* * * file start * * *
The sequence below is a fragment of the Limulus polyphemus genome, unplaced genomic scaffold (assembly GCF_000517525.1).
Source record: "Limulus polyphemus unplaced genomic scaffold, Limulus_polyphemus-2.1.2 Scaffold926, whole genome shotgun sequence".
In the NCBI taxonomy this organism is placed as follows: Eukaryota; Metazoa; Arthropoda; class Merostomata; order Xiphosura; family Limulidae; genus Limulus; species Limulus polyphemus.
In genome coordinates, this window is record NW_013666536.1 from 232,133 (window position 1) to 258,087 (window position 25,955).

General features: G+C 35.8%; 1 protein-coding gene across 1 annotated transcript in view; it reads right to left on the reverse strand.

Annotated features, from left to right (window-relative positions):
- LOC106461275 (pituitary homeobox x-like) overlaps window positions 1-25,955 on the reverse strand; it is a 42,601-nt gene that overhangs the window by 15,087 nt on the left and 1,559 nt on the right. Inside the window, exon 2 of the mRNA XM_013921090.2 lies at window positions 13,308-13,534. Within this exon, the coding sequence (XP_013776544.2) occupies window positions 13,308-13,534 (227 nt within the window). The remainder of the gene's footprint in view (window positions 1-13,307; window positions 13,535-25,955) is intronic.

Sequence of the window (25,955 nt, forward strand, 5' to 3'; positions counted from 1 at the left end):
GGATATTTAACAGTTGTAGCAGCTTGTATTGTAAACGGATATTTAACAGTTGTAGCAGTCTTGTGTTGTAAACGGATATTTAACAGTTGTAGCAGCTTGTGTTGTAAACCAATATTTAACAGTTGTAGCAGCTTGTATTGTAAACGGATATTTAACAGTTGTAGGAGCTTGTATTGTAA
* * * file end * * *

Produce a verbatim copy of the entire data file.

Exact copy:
The sequence below is a fragment of the Limulus polyphemus genome, unplaced genomic scaffold (assembly GCF_000517525.1).
Source record: "Limulus polyphemus unplaced genomic scaffold, Limulus_polyphemus-2.1.2 Scaffold926, whole genome shotgun sequence".
In the NCBI taxonomy this organism is placed as follows: Eukaryota; Metazoa; Arthropoda; class Merostomata; order Xiphosura; family Limulidae; genus Limulus; species Limulus polyphemus.
In genome coordinates, this window is record NW_013666536.1 from 232,133 (window position 1) to 258,087 (window position 25,955).

General features: G+C 35.8%; 1 protein-coding gene across 1 annotated transcript in view; it reads right to left on the reverse strand.

Annotated features, from left to right (window-relative positions):
- LOC106461275 (pituitary homeobox x-like) overlaps window positions 1-25,955 on the reverse strand; it is a 42,601-nt gene that overhangs the window by 15,087 nt on the left and 1,559 nt on the right. Inside the window, exon 2 of the mRNA XM_013921090.2 lies at window positions 13,308-13,534. Within this exon, the coding sequence (XP_013776544.2) occupies window positions 13,308-13,534 (227 nt within the window). The remainder of the gene's footprint in view (window positions 1-13,307; window positions 13,535-25,955) is intronic.

Sequence of the window (25,955 nt, forward strand, 5' to 3'; positions counted from 1 at the left end):
GGATATTTAACAGTTGTAGCAGCTTGTATTGTAAACGGATATTTAACAGTTGTAGCAGTCTTGTGTTGTAAACGGATATTTAACAGTTGTAGCAGCTTGTGTTGTAAACCAATATTTAACAGTTGTAGCAGCTTGTATTGTAAACGGATATTTAACAGTTGTAGGAGCTTGTATTGTAA